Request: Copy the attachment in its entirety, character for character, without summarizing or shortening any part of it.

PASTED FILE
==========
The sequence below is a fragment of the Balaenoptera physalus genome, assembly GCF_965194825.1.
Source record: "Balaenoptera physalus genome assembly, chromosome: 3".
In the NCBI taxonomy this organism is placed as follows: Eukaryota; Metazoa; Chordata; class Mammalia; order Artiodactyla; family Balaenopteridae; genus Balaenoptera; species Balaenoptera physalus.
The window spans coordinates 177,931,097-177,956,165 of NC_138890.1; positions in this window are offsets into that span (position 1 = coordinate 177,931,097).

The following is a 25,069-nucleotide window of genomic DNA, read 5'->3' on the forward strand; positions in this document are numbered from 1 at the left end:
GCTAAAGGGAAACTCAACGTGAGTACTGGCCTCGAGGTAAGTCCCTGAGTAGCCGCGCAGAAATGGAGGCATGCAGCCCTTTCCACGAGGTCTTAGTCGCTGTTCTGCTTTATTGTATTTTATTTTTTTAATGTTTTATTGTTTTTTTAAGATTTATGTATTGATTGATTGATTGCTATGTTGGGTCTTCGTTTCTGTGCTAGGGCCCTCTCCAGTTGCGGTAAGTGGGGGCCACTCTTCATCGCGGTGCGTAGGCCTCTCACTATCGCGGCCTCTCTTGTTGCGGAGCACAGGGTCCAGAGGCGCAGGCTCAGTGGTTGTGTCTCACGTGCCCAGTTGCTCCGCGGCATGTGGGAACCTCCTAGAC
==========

The sequence below is a fragment of the Balaenoptera physalus genome, assembly GCF_965194825.1.
Source record: "Balaenoptera physalus genome assembly, chromosome: 3".
In the NCBI taxonomy this organism is placed as follows: Eukaryota; Metazoa; Chordata; class Mammalia; order Artiodactyla; family Balaenopteridae; genus Balaenoptera; species Balaenoptera physalus.
The window spans coordinates 177,931,097-177,956,165 of NC_138890.1; positions in this window are offsets into that span (position 1 = coordinate 177,931,097).

The following is a 25,069-nucleotide window of genomic DNA, read 5'->3' on the forward strand; positions in this document are numbered from 1 at the left end:
GCTAAAGGGAAACTCAACGTGAGTACTGGCCTCGAGGTAAGTCCCTGAGTAGCCGCGCAGAAATGGAGGCATGCAGCCCTTTCCACGAGGTCTTAGTCGCTGTTCTGCTTTATTGTATTTTATTTTTTTAATGTTTTATTGTTTTTTTAAGATTTATGTATTGATTGATTGATTGCTATGTTGGGTCTTCGTTTCTGTGCTAGGGCCCTCTCCAGTTGCGGTAAGTGGGGGCCACTCTTCATCGCGGTGCGTAGGCCTCTCACTATCGCGGCCTCTCTTGTTGCGGAGCACAGGGTCCAGAGGCGCAGGCTCAGTGGTTGTGTCTCACGTGCCCAGTTGCTCCGCGGCATGTGGGAACCTCCTAGAC